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I'm sure everybody is aware that February 12th is the 200th anniversary of Charles Darwin's birth.

But Professor Carl Safina is throwing a wet blanket on the birthday cake.  In a New York Times op-ed piece, he argues that scientists and science journalists are inflaming the "creation science" debate by treating Darwin as a kind of cult fetish.

Which brings us to this week's word: "Darwinism".

It is the Word Sommelier's practice to be charitable to those he is about to deal with behind the lexical wood pile.  Therefore I must note that what Professor Safina is saying is that making an "ism" of "Darwin-ism" is not really consistent with the spirit of science.  I understand what he's trying to do, but it's not going to work.

Science has marched on. But evolution can seem uniquely stuck on its founder. We don’t call astronomy Copernicism, nor gravity Newtonism. "Darwinism" implies an ideology adhering to one man’s dictates, like Marxism. And "isms" (capitalism, Catholicism, racism) are not science. "Darwinism" implies that biological scientists "believe in" Darwin’s "theory." It’s as if, since 1860, scientists have just ditto-headed Darwin rather than challenging and testing his ideas, or adding vast new knowledge.

Now this, as you might well suspect, is right up the Word Sommelier's alley: an argument over the semantics of the word suffix. The professor is arguing that the "-ism" suffix denotes a kind of doctrinal orthodoxy. Unfortunately, this is easily demonstrated to be false.   What, pray tell, are the tenets of "rheumatism"?   As for "-isms" being inconsistent with science, then what are we to make of "electromagnetism"?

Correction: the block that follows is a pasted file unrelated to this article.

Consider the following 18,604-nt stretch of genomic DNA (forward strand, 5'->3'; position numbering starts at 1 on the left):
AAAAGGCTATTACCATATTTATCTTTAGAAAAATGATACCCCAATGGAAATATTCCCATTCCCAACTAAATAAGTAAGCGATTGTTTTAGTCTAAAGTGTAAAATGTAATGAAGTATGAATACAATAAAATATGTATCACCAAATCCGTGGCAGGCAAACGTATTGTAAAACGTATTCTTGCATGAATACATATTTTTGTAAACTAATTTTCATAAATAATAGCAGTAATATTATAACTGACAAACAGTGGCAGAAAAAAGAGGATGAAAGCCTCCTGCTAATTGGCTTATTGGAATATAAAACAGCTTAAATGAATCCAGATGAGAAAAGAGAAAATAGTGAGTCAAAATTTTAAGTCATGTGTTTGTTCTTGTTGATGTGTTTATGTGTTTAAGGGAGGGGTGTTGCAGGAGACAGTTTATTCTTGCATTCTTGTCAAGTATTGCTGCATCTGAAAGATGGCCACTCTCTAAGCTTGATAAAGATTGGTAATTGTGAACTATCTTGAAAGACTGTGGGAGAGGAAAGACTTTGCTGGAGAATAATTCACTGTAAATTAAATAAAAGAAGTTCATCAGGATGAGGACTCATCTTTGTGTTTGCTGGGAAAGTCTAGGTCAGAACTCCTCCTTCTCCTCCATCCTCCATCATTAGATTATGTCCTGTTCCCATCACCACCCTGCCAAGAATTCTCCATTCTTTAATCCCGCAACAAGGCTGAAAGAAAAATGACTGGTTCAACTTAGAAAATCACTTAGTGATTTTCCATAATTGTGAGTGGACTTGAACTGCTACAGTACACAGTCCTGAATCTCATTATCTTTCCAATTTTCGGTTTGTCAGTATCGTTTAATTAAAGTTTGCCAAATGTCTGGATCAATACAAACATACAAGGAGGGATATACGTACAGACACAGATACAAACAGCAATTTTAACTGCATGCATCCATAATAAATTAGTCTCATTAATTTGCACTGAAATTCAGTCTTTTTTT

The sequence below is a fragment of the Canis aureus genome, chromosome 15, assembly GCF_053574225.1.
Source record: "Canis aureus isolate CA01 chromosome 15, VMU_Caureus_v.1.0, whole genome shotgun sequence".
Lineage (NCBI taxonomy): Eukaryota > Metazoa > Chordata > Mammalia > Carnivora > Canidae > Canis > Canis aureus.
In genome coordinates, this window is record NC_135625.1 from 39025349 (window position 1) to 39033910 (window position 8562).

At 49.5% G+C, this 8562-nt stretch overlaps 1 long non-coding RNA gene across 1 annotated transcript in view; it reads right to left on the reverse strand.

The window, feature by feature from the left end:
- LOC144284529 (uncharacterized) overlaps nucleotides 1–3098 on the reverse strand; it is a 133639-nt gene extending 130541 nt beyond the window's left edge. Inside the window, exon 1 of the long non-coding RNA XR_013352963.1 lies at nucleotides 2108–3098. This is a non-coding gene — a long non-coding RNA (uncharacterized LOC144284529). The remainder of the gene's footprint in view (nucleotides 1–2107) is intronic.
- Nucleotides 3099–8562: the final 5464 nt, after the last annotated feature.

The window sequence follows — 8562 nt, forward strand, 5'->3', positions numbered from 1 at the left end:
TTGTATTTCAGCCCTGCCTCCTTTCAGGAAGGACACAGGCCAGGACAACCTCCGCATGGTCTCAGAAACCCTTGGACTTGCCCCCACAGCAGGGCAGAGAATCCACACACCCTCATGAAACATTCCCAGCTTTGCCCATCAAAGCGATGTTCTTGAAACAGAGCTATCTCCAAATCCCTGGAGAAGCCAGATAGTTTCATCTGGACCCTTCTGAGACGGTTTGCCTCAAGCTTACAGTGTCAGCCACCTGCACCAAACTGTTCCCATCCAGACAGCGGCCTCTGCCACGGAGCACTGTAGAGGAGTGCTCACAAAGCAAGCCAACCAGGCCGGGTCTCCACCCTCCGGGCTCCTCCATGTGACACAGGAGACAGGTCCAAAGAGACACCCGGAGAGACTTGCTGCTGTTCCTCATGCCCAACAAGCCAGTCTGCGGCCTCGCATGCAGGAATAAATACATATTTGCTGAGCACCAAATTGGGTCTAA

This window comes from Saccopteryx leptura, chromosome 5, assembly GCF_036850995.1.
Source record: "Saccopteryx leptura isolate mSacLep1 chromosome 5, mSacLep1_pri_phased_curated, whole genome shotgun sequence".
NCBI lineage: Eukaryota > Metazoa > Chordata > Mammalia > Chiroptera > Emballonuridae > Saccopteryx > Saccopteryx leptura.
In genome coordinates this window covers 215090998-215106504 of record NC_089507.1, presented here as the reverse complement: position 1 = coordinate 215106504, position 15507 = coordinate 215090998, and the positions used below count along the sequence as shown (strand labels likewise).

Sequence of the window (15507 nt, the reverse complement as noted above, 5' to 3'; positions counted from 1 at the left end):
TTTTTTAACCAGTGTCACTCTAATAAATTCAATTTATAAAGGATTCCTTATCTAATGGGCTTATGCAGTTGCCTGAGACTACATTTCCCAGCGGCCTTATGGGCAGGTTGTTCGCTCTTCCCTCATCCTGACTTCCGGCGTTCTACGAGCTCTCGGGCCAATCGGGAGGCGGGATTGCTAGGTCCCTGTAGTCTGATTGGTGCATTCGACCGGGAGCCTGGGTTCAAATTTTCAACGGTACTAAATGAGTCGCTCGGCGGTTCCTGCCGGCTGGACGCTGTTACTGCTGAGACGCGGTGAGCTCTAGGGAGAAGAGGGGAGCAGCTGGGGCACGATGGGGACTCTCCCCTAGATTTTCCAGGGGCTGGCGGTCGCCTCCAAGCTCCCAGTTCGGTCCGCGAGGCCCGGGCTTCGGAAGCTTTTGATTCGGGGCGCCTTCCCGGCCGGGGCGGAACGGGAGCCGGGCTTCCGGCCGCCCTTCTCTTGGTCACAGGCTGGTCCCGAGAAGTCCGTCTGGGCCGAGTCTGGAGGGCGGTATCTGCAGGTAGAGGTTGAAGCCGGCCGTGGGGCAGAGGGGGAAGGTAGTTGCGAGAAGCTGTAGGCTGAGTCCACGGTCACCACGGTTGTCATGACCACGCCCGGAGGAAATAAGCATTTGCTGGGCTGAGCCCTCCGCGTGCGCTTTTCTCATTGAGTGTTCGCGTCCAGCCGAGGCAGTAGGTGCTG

The "-ism" suffix is an interesting morpheme, in that it doesn't carry any meaning in itself.  Its function is to transform a word into a different word for a associated concept. It has performed that office as far back as we can trace it.   "Association" pretty much captures its scope of action, which is very broad.  For example, "ism" transforms the noun "hero" into "heroism", a quality associated with heros.   It transforms the word "terror", which is a state of mind, into "terrorism", that practice which seeks to install that state of mind as a goal.   It transforms "race" into "racism" a word denoting a preoccupation with race.  "Rheumatism" comes from a root words meaning "stream" or "flow".  To suffer rheumatism is to be inflicted with symptoms associated with "rheum" -- the nasal and ocular discharge which often accompanies infection.

Of course, "-ism" is often used to denote doctrines or practices with a noted proponent, as in the case of "Marxism".  And it is in this sense that the professor objects to "Darwinism", and to quote W.S. Gilbert, you're allowing, I'll expect that he was right to so object.  Except that that objection is misplaced.  

I have never, despite rubbing elbows for many years with a large number of scientists, ever heard the word "Darwinism" to pass their lips, except accompanied by very exaggerated "quotation marks".    "Darwinism" is one of those terms that is used exclusively by those who are opposed to it to give them a convenient label for the object of their odium.  Once you accept the term, then it leads naturally to questions like, "If Darwinism is taught in schools, then why should Creation Science be given equal time."  I should note that "Creationism" is much more popular among proponents of evolution than it is with proponents of "Creation Science".  But the point is clear: if they are both "isms", why should one be treated differently than the other?

The answer is, simply, that they are different kinds of "isms", in fact they are "isms" that are employed in diametrically opposite ways by their users.  Therefore to accept one for the uses of the other is actually undermine any usefulness it may have in its native sphere.

This is the confusion that results in part from the generalized alchemical potency of "ism" in transforming words.   The relationship of the rheumatic to rheumatism is not at all the same thing as the relationship of a Catholic to Catholicism.  It is true that "Creationism" and "Darwinism" (if we may admit both terms for the moment) are both species of orthodox knowledge.   However, the way orthodox knowledge is used in each field is quite distinct.